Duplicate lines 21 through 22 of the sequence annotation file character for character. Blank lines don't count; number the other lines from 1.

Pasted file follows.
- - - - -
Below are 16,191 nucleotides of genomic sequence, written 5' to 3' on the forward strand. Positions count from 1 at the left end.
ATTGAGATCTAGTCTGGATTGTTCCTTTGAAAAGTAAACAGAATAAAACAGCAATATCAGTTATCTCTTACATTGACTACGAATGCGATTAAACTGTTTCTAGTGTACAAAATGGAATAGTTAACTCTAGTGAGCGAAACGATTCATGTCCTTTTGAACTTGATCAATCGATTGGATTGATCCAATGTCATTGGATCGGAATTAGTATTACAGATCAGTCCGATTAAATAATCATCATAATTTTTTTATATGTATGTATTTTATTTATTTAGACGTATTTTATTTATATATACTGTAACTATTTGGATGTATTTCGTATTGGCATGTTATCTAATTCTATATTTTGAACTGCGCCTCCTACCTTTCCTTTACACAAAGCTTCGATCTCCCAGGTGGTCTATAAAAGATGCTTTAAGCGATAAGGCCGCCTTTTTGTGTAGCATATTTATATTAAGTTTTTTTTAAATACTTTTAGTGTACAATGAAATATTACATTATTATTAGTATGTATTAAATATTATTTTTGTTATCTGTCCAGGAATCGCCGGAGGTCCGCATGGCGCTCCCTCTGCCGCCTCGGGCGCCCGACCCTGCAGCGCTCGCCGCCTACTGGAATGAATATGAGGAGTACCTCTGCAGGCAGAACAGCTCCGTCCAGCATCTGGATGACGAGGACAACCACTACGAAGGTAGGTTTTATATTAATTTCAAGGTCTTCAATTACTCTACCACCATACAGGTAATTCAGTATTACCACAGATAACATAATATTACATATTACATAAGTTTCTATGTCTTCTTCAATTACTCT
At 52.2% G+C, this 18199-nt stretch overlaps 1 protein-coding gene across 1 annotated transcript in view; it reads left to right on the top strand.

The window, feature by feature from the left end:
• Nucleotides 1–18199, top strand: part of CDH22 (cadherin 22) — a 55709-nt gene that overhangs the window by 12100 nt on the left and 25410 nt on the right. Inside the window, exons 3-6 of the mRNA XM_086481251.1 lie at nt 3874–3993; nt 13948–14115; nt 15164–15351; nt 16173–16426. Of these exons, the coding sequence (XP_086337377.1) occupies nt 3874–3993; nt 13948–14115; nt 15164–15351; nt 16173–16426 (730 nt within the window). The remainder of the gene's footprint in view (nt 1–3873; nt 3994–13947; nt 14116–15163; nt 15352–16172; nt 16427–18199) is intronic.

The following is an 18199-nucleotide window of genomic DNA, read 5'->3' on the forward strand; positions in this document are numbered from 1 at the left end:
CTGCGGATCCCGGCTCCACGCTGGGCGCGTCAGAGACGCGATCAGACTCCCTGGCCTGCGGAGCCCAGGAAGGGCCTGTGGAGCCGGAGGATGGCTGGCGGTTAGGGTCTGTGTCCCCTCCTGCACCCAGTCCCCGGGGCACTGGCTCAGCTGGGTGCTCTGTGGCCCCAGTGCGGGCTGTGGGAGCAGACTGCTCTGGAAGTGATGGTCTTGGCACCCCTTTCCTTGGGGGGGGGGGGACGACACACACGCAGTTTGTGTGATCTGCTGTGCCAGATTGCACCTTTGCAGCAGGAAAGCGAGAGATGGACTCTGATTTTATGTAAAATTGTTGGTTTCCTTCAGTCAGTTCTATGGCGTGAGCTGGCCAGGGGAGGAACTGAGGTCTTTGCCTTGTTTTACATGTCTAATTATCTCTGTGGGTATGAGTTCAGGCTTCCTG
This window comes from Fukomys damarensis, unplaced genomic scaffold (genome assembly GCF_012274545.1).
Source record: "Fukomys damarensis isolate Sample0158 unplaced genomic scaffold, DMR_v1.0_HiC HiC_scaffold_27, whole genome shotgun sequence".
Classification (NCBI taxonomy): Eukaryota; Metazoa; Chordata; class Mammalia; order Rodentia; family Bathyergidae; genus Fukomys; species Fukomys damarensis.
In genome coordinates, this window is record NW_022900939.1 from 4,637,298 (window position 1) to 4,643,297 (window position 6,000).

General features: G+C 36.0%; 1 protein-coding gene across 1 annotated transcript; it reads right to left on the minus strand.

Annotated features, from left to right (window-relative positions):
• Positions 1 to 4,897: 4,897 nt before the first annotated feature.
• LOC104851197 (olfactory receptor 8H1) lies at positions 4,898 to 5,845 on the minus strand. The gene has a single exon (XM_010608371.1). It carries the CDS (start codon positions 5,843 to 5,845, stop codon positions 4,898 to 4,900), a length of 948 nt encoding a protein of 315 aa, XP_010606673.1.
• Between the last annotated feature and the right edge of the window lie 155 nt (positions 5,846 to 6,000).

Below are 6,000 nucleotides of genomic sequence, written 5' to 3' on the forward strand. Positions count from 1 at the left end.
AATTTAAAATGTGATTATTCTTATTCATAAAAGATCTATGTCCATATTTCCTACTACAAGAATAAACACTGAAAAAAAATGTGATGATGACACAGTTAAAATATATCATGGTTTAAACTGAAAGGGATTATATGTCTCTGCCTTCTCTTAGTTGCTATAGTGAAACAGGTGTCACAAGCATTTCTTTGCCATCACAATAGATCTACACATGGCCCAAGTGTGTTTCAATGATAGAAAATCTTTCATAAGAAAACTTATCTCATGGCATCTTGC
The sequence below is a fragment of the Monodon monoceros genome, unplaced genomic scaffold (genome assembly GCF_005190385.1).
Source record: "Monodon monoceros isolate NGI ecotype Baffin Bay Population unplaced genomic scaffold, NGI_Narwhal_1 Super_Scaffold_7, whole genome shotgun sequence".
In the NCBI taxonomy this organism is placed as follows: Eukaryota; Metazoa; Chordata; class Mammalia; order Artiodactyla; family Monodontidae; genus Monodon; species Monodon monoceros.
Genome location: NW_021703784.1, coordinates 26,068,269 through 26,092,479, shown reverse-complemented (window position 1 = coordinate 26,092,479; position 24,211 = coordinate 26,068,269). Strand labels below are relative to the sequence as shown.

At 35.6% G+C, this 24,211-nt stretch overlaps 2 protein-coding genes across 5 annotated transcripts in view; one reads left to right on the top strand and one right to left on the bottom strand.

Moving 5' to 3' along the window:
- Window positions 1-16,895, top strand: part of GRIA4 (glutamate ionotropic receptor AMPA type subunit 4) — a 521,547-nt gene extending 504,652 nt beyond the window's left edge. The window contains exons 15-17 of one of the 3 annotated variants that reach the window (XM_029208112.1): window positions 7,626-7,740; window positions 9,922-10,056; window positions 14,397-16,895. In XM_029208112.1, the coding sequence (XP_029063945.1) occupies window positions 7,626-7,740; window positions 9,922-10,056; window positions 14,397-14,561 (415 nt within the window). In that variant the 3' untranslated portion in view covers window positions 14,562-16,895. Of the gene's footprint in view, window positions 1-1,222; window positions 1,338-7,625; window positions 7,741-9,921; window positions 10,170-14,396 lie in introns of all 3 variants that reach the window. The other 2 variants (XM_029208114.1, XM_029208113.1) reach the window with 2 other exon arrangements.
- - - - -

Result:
In the NCBI taxonomy this organism is placed as follows: Eukaryota; Metazoa; Chordata; class Mammalia; order Artiodactyla; family Monodontidae; genus Monodon; species Monodon monoceros.
Genome location: NW_021703784.1, coordinates 26,068,269 through 26,092,479, shown reverse-complemented (window position 1 = coordinate 26,092,479; position 24,211 = coordinate 26,068,269). Strand labels below are relative to the sequence as shown.